There is a big difference between urban and rural ambulance services. Urban communities have a higher population density that leads to more calls and perhaps a justification for private/professional companies to take the lead in providing ambulance service. Higher populations also give the edge to more chances of volunteers and higher tax dollars to provide needed services.
Then there are the rural communities. With a less dense population, fewer calls, but still the need for life-saving responses.
In the early years rural communities, like Wayne County, depended on the kindness of strangers, or a funeral home hearse/director to simply scoop up a patient in need and transport them to the nearest hospital, without medical intervention.
Volunteer fire departments and exclusive volunteer ambulance corps were formed to provide rural communities with the needed services as time passed. At its peak there were 22 community fire and independent ambulance services operating in Wayne County. Now there are eight left including Macedon, Ontario, West Wayne, Eastern Wayne, Silverwaters in Sodus, Lakeshore and Newark.
The future outlook is not promising for most of those remaining as costs, staffing, insurance, maintenance and supply costs escalate.
Excessive training required by state mandated ambulance services increased precious personal time and the number of volunteers began to dwindle.
Medicaid and Medicare reimbursements, along with insurance and private use pay fail to keep up with the costs of ambulance services.
Local ambulance services are also often constrained by the lack of back-up when rigs are out on calls. To ensure coverage ambulance companies were often asked to cover other towns, or districts known as mutual aid.
Problems on local levels are also hampered by medical transports, where individual patients, in not necessarily emergency situations, must be transported to other facilities.
Several years ago Wayne County began to investigate means of full county emergency response. The ALS (Advanced Life Support) ‘Fly Car’ system was put in place where instead of a full ambulance response, a trained person in designated vehicles was dispatched to provide for situations of life-saving protocols and skills such as cardiac arrest, stroke, myocardial infarction, and other conditions.
County’s lack of full coverage is not unique as other rural counties are investigating, or prescribing to form county-wide coverage.
Strategic locations in for Fly Car coverage were established in Lincoln (Walworth), Williamson, North Rose and the County Fire Training in Lyons.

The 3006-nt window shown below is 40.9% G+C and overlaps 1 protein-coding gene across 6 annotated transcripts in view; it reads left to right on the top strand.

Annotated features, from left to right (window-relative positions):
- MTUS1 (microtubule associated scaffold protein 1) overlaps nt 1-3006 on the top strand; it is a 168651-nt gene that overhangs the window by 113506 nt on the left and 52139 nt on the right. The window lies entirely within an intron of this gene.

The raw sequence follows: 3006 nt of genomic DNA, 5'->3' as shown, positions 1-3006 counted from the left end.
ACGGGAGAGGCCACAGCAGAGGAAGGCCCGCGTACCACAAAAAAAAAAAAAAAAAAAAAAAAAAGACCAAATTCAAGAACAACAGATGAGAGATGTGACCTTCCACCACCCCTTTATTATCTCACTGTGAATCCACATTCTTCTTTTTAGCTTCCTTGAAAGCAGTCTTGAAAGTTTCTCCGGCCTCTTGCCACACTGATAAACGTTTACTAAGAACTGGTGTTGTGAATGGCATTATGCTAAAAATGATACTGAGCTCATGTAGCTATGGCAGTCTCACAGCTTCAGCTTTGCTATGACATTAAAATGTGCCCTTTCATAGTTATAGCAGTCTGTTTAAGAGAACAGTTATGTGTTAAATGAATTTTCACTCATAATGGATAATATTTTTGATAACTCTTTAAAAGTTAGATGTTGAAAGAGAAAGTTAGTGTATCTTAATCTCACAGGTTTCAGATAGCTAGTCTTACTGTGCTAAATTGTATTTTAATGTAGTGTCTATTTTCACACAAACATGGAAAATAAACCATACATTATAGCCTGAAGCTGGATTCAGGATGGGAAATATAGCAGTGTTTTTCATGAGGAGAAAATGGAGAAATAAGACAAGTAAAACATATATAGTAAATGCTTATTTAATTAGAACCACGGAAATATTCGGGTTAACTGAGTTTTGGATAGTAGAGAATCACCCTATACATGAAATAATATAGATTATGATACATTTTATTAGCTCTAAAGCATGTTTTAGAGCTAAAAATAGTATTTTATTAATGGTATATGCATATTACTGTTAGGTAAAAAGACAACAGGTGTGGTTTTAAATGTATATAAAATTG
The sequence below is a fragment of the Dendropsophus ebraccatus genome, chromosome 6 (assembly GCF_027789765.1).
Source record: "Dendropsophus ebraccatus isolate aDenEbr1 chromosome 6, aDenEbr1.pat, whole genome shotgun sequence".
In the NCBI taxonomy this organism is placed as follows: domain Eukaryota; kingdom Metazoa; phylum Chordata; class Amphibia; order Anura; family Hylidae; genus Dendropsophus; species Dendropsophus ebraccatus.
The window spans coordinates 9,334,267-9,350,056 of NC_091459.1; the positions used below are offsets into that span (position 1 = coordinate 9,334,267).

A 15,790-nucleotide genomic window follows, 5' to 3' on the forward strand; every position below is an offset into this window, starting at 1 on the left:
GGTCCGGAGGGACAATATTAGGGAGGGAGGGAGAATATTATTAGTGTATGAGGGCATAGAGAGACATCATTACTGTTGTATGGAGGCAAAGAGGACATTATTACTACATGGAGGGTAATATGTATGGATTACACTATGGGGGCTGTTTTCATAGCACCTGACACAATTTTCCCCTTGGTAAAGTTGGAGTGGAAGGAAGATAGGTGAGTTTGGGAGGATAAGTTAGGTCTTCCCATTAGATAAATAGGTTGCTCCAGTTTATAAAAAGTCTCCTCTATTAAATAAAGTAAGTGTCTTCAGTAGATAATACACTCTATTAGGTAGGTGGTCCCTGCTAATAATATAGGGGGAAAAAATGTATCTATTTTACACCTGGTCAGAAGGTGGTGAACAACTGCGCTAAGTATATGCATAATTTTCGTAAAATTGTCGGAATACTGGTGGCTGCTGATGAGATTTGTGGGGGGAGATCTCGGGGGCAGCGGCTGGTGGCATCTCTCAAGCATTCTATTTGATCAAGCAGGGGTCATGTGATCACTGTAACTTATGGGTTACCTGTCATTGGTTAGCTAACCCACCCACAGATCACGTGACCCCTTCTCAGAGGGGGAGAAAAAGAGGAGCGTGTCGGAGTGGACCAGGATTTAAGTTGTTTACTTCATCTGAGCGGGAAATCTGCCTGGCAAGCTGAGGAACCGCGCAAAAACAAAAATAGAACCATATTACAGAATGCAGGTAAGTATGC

The County established a two phase plan to supply full ambulance coverage. Phase I of the County Plan includes a new ambulance facility at the County Complex off Route 31 in Lyons. Ground breaking for that building is next week, with completion expected in August of 2024.
In Phase II of the plan includes the purchase and construction of ambulance facilities in Sodus at Routes 104 and 888, across from the current Reed Eye Center; in the Town of Walworth just east of Ginegaw Park on Route 441 (Walworth/Penfield Road); and in the Town of Rose, where two possible locations are in the running.
Once the permanent ambulance facilities are established, the County ‘Fly Car’ program will also be located at these locations.
With the waning volunteer staffs, fully trained EMT (Emergency Medical Technician) and the more highly trained ALS will staff all the county run locations.
According to Wayne County Administrator Rick House, the new County contracts pay has increased allowing a decent living wage and benefits for professional ambulance personnel. Besides benefits, based upon experience, EMTs salary is between $24.11-$25.73 and paramedics $30.03-$34.78. This does not include $1 more per hour for weekend and overnight shift differential. A 4% wage increase annually is also part of the new contract through 2026.
When both Phases are complete, each new facility will be outfitted with two ambulances, full crews (51 full and part time employees) and a fly car for adequate county response times.
All this comes at a cost to taxpayers. House estimates that he would be happy with patient contributions coming in at 50%, but admits that is "wishful thinking".
In 2023 County contributions came in at $3.4 million and 2024 operating costs are estimated at $4.8 million, with an anticipated billable revenue of $1.2 million.
On the capital side of the equation the County outlay will be $15 million and another $1.5 million for six new ambulances.
Both House and County Ambulance Direct Jim Lee said the overall costs are necessary in providing Wayne County residents the needed medical services and response times for the future.